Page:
Sign up for our newsletters. You can change the settings or unsubscribe at any time.

I would like to receive the following newsletters (select at least one):

Previous Navigation Arrow

exp. 1

exp. 2

exp. 3


Museo de la Solidaridad Salvador Allende (MSSA) in Berlin

A conversation between María Berríos and Melanie Roumiguière

Fragments of the different lives that came together in what is today known as the Museo de la Solidaridad Salvador Allende (MSSA) [Museum of Solidarity Salvador Allende (MSSA)] have passed through the city of Berlin on at least three separate occasions. These include the artists who made the folder of prints El pueblo tiene arte con Allende [The People Have Art with Allende] that circulated in Berlin after being reprinted by Fabrik K14 (Oberhausen) in 1974 and the works by Latin American artists exhibited in Künstler aus Lateinamerika [Artists from Latin America] at daadgalerie in 1982. Now material from both instances come together with selected works from the collection of the MSSA to form part of the presentation of the Museo de la Solidaridad Salvador Allende at the 11th Berlin Biennale of Contemporary Art.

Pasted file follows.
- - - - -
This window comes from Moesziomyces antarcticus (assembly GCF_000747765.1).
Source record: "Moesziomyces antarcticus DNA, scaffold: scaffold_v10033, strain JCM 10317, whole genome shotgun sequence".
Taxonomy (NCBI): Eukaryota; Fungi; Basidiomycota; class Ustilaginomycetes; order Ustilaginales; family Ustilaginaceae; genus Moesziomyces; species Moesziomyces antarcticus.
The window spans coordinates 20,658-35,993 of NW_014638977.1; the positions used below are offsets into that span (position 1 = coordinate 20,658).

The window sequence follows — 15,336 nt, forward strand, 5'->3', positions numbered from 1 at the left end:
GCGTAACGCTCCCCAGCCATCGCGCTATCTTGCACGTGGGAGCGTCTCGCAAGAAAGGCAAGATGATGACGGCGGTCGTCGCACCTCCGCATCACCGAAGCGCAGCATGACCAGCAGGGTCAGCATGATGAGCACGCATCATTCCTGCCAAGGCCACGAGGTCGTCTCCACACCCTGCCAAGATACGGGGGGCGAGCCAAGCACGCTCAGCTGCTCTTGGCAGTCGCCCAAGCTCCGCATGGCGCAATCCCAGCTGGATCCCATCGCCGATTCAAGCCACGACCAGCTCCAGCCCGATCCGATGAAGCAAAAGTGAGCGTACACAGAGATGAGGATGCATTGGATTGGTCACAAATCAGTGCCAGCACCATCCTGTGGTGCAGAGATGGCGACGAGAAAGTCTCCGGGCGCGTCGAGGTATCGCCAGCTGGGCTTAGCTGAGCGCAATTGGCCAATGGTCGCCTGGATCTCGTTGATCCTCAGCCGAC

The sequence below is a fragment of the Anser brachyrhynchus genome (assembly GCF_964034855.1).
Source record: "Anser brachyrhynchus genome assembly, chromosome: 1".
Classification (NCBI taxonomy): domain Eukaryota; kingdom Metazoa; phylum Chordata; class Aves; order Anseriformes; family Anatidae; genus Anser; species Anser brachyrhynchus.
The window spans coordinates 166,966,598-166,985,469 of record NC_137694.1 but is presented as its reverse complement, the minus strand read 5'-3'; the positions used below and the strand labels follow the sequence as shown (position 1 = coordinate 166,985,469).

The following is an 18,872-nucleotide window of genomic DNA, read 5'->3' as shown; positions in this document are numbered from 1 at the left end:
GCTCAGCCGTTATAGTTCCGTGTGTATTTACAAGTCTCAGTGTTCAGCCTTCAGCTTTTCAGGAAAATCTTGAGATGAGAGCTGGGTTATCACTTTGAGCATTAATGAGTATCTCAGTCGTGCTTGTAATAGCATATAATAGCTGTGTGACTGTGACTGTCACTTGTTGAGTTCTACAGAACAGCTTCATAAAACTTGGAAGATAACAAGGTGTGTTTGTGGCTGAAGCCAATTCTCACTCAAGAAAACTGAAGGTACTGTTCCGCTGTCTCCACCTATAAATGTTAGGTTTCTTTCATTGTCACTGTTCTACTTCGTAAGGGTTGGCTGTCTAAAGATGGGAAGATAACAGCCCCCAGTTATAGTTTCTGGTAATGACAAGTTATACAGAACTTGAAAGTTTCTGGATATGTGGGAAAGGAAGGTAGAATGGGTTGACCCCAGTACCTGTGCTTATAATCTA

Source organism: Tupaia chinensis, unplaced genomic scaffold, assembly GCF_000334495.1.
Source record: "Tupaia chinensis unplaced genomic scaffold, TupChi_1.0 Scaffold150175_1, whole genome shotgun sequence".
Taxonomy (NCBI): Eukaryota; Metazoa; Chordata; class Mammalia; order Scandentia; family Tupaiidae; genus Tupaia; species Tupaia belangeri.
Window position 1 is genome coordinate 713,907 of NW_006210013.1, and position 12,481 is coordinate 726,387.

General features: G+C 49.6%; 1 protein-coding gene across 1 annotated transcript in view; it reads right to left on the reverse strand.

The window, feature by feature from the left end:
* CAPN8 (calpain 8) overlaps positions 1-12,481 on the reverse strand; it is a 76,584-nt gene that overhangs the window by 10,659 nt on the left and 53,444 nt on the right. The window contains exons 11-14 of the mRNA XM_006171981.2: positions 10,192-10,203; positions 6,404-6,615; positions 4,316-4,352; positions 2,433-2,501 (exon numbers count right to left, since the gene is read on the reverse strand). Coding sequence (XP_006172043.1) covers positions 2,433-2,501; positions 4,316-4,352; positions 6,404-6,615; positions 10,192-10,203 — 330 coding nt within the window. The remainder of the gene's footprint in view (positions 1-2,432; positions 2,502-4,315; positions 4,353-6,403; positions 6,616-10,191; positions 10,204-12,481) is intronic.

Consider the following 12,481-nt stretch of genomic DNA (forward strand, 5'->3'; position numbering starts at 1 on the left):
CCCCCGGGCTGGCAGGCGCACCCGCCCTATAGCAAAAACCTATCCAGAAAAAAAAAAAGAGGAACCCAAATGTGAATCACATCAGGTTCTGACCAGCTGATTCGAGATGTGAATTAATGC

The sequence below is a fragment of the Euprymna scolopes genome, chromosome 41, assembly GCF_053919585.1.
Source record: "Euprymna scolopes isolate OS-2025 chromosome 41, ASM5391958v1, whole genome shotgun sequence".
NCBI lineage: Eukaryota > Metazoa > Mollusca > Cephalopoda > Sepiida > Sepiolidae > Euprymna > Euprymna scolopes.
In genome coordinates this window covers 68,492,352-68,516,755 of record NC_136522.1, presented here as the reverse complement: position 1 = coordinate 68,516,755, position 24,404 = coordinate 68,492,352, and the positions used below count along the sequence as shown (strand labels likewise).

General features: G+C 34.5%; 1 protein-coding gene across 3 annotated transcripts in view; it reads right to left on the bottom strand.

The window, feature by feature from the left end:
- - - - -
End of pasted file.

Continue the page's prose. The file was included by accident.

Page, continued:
María Berríos: Your research about the exhibition Künstler aus Lateinamerika [Artists from Latin America], organized by Wieland Schmied and René Block in 1982 for the daadgalerie, predates your current position there. How did you come across this material and what motivated you to look into this particular exhibition, which eventually led you to the archives of the Museo de la Solidaridad in Chile?

Melanie Roumiguiére: While working as a curator at a contemporary art museum in Berlin, I came across the publication of this exhibition by chance and was immediately struck by the fact that this had even happened in Berlin back then. I learned from the catalogue that the 1982 show was part of the Festival of World Cultures Horizonte, which focused on Latin America that year. I was very curious to know more about the Museo de la Solidaridad’s involvement but couldn’t find any information about the project.

MB: When did you visit the Museo de la Solidaridad in Chile, and how was the experience of sharing your knowledge about the exhibition at daadgalerie with them?